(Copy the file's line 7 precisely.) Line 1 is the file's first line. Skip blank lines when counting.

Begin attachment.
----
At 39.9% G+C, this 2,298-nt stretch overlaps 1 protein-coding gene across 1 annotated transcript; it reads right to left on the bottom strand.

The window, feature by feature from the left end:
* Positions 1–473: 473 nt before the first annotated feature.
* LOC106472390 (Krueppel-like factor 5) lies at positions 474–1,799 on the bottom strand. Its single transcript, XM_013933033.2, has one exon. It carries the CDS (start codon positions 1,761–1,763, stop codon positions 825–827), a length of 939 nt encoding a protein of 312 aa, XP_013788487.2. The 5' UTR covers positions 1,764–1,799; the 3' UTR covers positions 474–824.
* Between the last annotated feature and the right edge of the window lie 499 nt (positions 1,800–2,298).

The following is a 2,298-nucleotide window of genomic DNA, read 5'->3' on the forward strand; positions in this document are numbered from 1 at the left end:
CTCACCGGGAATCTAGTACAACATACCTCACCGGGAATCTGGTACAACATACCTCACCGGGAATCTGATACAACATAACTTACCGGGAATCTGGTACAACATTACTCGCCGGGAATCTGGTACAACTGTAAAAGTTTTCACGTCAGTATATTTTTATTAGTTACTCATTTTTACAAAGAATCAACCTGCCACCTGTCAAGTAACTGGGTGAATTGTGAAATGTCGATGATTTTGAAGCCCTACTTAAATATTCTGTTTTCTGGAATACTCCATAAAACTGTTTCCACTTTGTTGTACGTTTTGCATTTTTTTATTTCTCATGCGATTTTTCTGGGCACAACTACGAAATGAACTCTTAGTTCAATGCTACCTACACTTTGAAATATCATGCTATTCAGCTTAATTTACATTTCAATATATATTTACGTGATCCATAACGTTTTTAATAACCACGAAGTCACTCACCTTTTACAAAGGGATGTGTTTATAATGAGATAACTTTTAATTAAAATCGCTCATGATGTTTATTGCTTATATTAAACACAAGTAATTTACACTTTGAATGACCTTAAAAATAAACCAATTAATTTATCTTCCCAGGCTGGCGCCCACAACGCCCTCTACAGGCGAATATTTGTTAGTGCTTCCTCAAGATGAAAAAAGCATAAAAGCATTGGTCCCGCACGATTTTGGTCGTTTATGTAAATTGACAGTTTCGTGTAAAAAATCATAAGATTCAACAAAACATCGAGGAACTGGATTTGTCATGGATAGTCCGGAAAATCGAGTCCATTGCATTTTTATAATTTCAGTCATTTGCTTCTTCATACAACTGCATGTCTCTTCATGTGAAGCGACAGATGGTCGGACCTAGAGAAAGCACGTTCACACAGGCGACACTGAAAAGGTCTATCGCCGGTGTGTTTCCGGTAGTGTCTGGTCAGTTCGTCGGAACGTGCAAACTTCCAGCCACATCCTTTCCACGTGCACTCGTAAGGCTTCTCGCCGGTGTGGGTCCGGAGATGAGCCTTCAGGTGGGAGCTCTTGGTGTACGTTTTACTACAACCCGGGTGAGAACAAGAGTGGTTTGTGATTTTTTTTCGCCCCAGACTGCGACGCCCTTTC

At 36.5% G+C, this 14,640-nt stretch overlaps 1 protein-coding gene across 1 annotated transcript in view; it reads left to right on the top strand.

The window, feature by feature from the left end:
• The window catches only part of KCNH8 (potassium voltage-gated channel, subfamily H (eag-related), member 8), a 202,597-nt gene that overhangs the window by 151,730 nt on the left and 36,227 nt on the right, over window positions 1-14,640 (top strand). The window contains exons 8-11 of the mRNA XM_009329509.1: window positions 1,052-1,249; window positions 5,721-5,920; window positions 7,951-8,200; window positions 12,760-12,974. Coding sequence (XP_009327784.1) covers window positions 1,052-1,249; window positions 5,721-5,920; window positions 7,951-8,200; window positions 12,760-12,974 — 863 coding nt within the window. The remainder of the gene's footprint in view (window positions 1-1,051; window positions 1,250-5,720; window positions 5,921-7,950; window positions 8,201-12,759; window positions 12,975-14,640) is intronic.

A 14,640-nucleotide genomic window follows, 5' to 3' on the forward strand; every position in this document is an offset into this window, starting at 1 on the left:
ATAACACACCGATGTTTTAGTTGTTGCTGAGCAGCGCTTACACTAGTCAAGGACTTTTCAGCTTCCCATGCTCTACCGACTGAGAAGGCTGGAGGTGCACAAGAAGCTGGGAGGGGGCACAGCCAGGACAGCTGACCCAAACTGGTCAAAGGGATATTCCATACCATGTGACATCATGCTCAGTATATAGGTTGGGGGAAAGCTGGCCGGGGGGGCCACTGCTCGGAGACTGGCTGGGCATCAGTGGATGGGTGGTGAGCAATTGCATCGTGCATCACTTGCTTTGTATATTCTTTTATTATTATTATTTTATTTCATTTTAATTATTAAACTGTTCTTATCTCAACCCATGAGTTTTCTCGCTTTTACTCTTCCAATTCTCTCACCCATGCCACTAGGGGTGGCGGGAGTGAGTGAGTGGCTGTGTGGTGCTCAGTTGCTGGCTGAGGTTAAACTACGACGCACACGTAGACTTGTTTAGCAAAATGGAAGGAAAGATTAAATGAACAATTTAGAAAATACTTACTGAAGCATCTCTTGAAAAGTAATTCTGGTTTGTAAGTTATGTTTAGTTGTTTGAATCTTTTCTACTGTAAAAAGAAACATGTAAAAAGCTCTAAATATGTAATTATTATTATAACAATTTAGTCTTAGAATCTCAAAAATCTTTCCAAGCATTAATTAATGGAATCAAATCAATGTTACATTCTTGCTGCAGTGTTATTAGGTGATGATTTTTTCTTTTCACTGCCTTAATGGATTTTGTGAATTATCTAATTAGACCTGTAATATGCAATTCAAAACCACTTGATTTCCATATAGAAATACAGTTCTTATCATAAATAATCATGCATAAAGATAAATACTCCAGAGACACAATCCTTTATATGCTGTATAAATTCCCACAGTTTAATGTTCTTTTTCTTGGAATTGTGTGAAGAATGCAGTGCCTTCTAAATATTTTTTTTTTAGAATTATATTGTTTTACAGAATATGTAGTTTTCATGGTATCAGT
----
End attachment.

CTCACCGGGAATCTAGTACAACATACCTCACCGGGAATCTGGTACAACATACCTCACCGGGAATCTGATACAACATAACTTACCGGGAATCTGGTACAACATTACTCGCCGGGAATCTGGTACAACTGTAAAAGTTTTCACGTCAGTATATTTTTATTAGTTACTCATTTTTACAAAGAATCAACCTGCCACCTGTCAAGTAACTGGGTGAATTGTGAAATGTCGATGATTTTGAAGCCCTACTTAAATATTCTGTTTTCTGGAATACTCCATAAAACTGTTTCCACTTTGTTGTACGTTTTGCATTTTTTTATTTCTCATGCGATTTTTCTGGGCACAACTACGAAATGAACTCTTAGTTCAATGCTACCTACACTTTGAAATATCATGCTATTCAGCTTAATTTACATTTCAATATATATTTACGTGATCCATAACGTTTTTAATAACCACGAAGTCACTCACCTTTTACAAAGGGATGTGTTTATAATGAGATAACTTTTAATTAAAATCGCTCATGATGTTTATTGCTTATATTAAACACAAGTAATTTACACTTTGAATGACCTTAAAAATAAACCAATTAATTTATCTTCCCAGGCTGGCGCCCACAACGCCCTCTACAGGCGAATATTTGTTAGTGCTTCCTCAAGATGAAAAAAGCATAAAAGCATTGGTCCCGCACGATTTTGGTCGTTTATGTAAATTGACAGTTTCGTGTAAAAAATCATAAGATTCAACAAAACATCGAGGAACTGGATTTGTCATGGATAGTCCGGAAAATCGAGTCCATTGCATTTTTATAATTTCAGTCATTTGCTTCTTCATACAACTGCATGTCTCTTCATGTGAAGCGACAGATGGTCGGACCTAGAGAAAGCACGTTCACACAGGCGACACTGAAAAGGTCTATCGCCGGTGTGTTTCCGGTAGTGTCTGGTCAGTTCGTCGGAACGTGCAAACTTCCAGCCACATCCTTTCCACGTGCACTCGTAAGGCTTCTCGCCGGTGTGGGTCCGGAGATGAGCCTTCAGGTGGGAGCTCTTGGTGTACGTTTTACTACAACCCGGGTGAGAACAAGAGTGGTTTGTGATTTTTTTTCGCCCCAGACTGCGACGCCCTTTC